Much of the gardening done by employés of factories and business houses was of the community sort. Unused tracts of land lying near mill or shop, and not needed fro business purposes, were divided among employés for gardening, after being properly plowed and harrowed. Often it happened that the land available would not accommodate all the men applying for plots, and in such cases employers frequently leased additional near-by lands and turned them over to their employés. The mutual interests so engendered created a more friendly feeling of coöperation not only among the men themselves, but also between the management and the employés. This was particularly true where, as happened in many cases, the heads of large concerns became fellow-gardeners with their employés. Burns has told us the secret of democracy in a single sentence: "A man's a man for a' that!" When men get together and work together for a common end, they learn the fundamental lesson of democracy. Thus the community war gardening which sprang up in so many parts of the land accomplished more, far more, than the production of so much provender, useful as that strictly utilitarian end undoubtedly was. Unquestionably, community gardening will continue. It will be the peace-time descendant of the war garden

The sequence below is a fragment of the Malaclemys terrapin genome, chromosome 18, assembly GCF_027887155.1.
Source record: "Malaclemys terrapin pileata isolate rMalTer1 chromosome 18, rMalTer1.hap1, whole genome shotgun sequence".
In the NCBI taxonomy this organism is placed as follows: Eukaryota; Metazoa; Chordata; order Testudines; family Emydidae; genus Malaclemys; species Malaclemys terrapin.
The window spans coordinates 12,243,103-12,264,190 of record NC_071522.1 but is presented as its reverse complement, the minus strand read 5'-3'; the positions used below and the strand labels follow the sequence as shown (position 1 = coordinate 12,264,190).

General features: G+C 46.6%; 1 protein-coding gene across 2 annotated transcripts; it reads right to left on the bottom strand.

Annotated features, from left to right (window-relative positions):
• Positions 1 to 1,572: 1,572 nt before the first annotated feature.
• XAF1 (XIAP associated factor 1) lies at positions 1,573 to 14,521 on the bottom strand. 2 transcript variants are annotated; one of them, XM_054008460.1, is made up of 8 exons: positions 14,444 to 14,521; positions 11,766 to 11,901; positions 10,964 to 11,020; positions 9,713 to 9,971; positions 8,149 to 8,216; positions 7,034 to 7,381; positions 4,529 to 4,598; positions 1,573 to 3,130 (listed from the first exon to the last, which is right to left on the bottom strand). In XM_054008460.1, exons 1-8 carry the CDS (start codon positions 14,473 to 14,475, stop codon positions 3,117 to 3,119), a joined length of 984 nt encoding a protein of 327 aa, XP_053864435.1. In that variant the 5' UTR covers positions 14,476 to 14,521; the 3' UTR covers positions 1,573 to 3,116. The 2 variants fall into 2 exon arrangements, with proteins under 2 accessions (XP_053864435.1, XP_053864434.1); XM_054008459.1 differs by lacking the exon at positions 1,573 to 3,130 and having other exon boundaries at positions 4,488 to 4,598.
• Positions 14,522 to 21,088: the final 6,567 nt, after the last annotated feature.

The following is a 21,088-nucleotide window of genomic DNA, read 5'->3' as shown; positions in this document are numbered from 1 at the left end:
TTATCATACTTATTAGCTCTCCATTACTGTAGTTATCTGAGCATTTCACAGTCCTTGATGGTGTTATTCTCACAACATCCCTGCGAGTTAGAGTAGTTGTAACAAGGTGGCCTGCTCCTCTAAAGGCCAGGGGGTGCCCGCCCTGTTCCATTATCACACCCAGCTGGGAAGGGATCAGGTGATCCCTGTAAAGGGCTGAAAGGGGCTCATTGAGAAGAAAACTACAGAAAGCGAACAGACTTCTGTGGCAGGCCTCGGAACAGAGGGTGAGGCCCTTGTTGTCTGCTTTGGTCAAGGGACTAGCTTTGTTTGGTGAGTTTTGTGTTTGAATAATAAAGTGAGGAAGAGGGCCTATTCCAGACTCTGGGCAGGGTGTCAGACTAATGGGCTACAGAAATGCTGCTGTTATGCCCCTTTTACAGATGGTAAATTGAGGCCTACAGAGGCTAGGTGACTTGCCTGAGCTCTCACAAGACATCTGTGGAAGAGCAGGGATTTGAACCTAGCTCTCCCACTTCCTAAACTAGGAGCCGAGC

How the National War Garden Commission Came into Being


The Story of the War Garden


How War Gardens Helped


Types of War Gardens


Uncle Sam's First War Garden


How Big Business Helped


How the Railroads Helped


The Army of School Gardeners


Community Gardening


Cooperation in Gardening


War Gardens as City Assets